What do you think about the recent interactive public art exhibition “You Can Touch My Hair”? People were really divided about it, so I wonder if you thought this was a productive way of addressing this issue?

T: I [like] anything that calls attention to the fact there are, especially in the American context, people walking around who are not of African descent who see people of African descent as other and other in a way that’s exoticized, and in that dynamic feel the need to experience them [laughs]. And that manifests itself in all kinds of ways. It manifests itself in wanting to touch peoples’ hair and Mandingo parties [laughs]…I like anything that calls attention to anything like that, especially if it’s in the spirit of art making. And I think that [in] my experience, 80% of the time, the energy that someone approaches you with when they want to touch your hair is [that] they’re trying to pet you. They think of you, mostly subconsciously or kind of consciously-subconsciously, as an alien existence – as opposed to them being based on you, genetically and ethnically. [And] as opposed to them having been born out of you because they’re African too, they think of you as some other thing.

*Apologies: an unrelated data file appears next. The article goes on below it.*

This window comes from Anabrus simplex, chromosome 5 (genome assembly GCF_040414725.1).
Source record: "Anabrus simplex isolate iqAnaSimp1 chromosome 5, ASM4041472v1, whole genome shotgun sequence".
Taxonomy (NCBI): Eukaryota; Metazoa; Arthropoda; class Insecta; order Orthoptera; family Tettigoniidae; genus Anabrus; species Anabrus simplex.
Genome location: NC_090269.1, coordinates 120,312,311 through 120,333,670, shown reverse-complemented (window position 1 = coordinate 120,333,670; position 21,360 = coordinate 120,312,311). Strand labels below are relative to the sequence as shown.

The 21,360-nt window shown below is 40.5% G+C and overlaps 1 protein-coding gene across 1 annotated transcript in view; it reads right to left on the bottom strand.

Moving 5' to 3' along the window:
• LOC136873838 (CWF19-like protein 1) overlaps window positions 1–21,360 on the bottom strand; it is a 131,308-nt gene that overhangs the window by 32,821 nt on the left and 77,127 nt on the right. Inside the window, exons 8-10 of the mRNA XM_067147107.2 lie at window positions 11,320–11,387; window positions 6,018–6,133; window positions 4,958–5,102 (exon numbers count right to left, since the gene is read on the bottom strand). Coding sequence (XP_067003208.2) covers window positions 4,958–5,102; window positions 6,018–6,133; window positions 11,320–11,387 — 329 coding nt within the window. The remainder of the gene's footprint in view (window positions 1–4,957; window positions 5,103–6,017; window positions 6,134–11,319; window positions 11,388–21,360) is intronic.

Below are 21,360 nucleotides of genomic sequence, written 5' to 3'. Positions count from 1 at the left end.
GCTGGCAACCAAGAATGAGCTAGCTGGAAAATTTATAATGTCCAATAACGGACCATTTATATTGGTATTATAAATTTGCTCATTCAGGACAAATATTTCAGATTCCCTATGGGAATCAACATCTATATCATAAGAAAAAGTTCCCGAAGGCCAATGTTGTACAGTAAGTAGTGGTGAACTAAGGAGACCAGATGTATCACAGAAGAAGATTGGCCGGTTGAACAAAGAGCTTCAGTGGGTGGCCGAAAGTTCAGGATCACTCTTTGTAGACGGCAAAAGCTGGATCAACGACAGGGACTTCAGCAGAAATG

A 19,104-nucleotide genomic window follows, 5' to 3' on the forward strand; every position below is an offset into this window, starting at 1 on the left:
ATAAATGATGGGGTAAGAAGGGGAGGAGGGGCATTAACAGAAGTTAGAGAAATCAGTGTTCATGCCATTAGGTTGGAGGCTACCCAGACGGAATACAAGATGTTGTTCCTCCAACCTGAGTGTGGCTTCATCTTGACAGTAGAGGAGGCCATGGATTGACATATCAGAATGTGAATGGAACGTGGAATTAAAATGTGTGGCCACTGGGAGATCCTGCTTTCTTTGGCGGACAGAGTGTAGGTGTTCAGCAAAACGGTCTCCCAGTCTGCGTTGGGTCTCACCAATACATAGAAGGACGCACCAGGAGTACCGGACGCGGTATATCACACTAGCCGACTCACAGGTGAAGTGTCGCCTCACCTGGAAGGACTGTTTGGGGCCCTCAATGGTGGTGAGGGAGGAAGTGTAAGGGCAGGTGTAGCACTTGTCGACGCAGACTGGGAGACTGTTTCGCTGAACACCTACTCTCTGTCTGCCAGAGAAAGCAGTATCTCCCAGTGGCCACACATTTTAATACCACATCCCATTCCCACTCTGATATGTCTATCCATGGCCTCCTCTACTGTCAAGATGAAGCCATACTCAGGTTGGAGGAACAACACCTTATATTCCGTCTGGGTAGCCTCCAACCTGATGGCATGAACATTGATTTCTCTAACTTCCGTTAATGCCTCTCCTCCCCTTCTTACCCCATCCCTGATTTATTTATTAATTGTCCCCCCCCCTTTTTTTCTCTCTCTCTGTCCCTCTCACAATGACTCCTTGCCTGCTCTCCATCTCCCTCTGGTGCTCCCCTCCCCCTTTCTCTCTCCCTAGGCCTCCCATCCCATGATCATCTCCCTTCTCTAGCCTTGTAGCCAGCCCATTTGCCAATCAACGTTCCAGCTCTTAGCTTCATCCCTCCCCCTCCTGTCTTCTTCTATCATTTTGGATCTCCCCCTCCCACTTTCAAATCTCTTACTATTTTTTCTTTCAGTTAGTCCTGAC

And my reaction is like, “Can I pet you?” … and that usually sparks some dialogue (laughter). Yeah, it’s fun. Most of the time it’s that … energy, but sometimes it’s really completely harmless. But I think that project is addressing the vast majority of how it happens and just attempting to get people to reflect on, “Why do I want to do that?” Because now that [they] can do it, hopefully it makes them investigate why they feel the need to experience this person in this tactile way. Would I be okay with somebody experiencing me in this way? Is the way my hair feels representative in any way of me? Why is that important at all, how my hair feels to somebody unless they want to have sex with me [laughter] or something? And I think it’s like a sexual thing, which is to me, even more disturbing… And if it is even slightly invasive, if you pair that with it being a sexual act then there’s all kinds of wrong there.

For more on Terence Nance and his work:

Media MVMT, the film production company he co-founded:

Cinema Stereo, collective of black filmmakers: